The Japanese still did not realize that an American force was near them and continued on. At 2345 the ships were only about 5,000 yards apart when Helena radioed asking permission to fire. The message was received by Scott who did not grant permission but acknowledged receipt of the message. Mistaking this as permission Helena, followed by the other cruisers opened a devastating fire on the Japanese force. Goto’s lookouts had sight the Americans at 2343 but assumed that they were friendly. The result was heavy damage to the Japanese flagship Aoba and left Goto mortally wounded.
IJN Heavy Cruiser Furutaka
Scott. taken by surprise ordered ceasefire at 2347 thinking that he was shooting at his own destroyers, but resumed fire at 2351. At 2349 Furutaka was heavily damaged by American fire and at 2358 was hit by a torpedo fired by the destroyer Buchanan. The Japanese destroyer Fubuki was mortally wounded about the same time and began to sink. The U.S. destroyers Duncan and Farenholt were both damaged in the crossfire with Duncan so badly damaged that she would be abandoned and sunk.
The American cruisers turned on their searchlights which provided the last Japanese cruiser, Kinugasa the opportunity to hit them hard. Kinugasa heavily damaged Boise forcing her out of the battle. As Boise sheared away from the action Kinugasa and Salt Lake City exchanged fire hitting each other before the Japanese cruiser broke off the action.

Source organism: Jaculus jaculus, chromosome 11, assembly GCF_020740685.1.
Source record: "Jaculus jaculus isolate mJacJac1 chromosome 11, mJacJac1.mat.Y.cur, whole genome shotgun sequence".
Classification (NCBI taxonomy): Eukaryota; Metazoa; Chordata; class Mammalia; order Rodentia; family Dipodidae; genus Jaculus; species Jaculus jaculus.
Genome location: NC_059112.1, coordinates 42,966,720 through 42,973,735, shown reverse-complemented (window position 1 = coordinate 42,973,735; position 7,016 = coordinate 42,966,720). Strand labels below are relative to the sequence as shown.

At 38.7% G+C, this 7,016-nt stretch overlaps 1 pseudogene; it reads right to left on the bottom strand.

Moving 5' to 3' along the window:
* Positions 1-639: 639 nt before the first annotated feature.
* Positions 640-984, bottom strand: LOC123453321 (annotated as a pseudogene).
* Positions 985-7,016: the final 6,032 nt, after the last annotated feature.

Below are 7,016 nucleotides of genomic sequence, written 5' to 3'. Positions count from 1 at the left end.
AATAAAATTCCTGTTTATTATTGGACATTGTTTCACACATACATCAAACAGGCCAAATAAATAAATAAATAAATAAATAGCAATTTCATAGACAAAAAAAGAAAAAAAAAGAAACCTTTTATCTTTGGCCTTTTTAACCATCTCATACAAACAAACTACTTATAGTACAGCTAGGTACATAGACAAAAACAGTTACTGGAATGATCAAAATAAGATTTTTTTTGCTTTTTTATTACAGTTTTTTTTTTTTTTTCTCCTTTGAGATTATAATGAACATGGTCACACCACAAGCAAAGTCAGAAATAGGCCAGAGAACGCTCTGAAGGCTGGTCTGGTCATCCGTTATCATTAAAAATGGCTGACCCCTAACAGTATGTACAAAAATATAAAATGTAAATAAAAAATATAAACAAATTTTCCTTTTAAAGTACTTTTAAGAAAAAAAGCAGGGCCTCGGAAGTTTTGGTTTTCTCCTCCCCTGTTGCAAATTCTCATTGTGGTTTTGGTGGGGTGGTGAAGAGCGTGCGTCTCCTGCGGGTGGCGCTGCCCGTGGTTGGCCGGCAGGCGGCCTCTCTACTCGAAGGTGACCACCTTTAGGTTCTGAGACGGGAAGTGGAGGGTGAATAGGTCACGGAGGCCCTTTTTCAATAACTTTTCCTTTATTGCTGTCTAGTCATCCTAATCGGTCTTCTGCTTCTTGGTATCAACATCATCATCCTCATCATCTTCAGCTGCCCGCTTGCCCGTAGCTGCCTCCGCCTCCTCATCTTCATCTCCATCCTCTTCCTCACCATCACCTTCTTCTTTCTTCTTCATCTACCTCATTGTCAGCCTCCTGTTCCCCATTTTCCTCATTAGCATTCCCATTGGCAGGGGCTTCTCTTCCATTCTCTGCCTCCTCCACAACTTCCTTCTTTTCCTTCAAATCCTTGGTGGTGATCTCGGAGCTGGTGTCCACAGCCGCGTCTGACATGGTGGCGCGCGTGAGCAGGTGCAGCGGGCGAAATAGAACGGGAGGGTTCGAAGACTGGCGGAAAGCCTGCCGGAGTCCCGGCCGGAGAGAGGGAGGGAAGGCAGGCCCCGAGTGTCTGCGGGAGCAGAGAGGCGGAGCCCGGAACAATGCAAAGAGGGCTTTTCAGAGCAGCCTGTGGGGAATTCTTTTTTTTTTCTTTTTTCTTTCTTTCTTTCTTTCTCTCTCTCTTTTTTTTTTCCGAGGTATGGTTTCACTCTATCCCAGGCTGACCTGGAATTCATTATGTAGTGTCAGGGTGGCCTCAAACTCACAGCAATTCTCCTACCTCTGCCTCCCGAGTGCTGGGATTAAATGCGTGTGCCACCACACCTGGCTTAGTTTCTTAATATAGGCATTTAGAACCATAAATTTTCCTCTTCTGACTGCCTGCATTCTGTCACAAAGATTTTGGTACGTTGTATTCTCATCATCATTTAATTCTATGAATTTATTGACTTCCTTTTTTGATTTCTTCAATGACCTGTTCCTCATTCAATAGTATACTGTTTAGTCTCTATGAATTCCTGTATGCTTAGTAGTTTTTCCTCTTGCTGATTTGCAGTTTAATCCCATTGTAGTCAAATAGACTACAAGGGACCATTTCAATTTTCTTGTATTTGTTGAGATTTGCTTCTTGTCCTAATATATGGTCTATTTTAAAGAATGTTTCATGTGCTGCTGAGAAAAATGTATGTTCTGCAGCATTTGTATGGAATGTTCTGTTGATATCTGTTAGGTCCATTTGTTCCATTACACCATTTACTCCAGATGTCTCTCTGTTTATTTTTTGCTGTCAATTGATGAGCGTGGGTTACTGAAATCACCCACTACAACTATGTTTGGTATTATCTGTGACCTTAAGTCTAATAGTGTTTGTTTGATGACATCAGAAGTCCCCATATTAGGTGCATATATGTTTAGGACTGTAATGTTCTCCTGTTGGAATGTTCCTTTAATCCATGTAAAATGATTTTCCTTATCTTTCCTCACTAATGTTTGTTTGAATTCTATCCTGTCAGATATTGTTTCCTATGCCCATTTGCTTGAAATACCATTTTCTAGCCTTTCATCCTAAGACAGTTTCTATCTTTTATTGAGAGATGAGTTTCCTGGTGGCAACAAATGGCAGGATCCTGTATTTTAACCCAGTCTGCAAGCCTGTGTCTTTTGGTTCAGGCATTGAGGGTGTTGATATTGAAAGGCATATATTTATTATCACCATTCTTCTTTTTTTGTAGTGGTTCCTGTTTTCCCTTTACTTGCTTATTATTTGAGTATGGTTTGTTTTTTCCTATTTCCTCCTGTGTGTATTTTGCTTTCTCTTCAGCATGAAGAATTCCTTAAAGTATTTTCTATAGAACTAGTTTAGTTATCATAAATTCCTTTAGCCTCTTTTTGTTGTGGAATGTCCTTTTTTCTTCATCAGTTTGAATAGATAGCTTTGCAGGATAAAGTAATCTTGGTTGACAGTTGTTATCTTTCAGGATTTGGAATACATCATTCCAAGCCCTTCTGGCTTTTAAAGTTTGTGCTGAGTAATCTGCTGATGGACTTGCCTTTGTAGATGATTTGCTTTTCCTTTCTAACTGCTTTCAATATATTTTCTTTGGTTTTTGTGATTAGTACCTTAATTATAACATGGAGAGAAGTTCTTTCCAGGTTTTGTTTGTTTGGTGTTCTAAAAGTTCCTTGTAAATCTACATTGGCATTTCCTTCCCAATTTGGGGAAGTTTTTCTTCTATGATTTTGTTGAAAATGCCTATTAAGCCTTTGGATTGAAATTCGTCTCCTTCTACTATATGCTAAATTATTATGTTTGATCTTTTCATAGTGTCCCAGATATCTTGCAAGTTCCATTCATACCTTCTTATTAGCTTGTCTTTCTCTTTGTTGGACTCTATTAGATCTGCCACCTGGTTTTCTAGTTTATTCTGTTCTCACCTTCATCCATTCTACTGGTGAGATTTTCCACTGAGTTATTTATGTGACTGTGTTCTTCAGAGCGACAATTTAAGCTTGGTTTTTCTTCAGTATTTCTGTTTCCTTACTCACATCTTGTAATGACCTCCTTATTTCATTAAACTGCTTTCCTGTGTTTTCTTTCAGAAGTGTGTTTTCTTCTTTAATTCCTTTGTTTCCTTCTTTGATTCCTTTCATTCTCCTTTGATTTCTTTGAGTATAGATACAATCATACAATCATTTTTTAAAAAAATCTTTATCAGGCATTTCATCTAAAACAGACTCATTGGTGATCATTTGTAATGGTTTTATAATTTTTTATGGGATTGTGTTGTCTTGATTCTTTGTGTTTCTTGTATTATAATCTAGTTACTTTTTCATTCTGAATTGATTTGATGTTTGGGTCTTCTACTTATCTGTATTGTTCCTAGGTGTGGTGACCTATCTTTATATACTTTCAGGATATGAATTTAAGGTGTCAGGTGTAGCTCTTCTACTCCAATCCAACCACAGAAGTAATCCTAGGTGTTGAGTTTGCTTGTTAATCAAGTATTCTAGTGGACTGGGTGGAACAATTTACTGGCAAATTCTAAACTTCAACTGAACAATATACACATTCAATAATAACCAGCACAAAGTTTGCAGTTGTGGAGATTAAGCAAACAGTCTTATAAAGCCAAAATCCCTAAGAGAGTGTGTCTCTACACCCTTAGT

The commander of the Japanese reinforcement group, his mission completed dispatched destroyers to assist Goto’s force at it withdrew and rescue survivors. However these ships were caught by U.S. aircraft from Henderson Field as the light of the dawn lit the sky. The destroyers Murakumo and Natsugumo were heavily damaged and scuttled.
On the 13th the American reinforcements arrived, as did Japanese reinforcements that night. On the night the 13th Japanese battleships Kongo and Haruna almost destroyed Henderson Field. However the resilient Marines kept the airfield operational and the Marines of the 1st Marine Division and the nearly arrived soldiers of the 164th Regiment held off a major Japanese assault from 23-26 October, known as the Battle of Henderson Field or Bloody Ridge.
Task Force 64 lost one destroyer sunk and two cruisers damaged while the Japanese lost one cruiser and three destroyers sunk and two cruisers damaged, with Aoba taking severe damage from nearly 40 6” and 8” shells that knocked her out of the war for four months. The battle had lasted less than 50 minutes from the time Helena picked up the Japanese force on her radar.
The battle was a tactical victory for the U.S. Navy but the lessons of the battle about the power of Japanese torpedoes and effectiveness in night combat were not learned causing other U.S. task forces to have to learn the hard way in subsequent engagements. Rear Admiral Scott would not long survive his victory being killed in action aboard the USS Atlanta during the Naval Battle of Guadalcanal just a month later.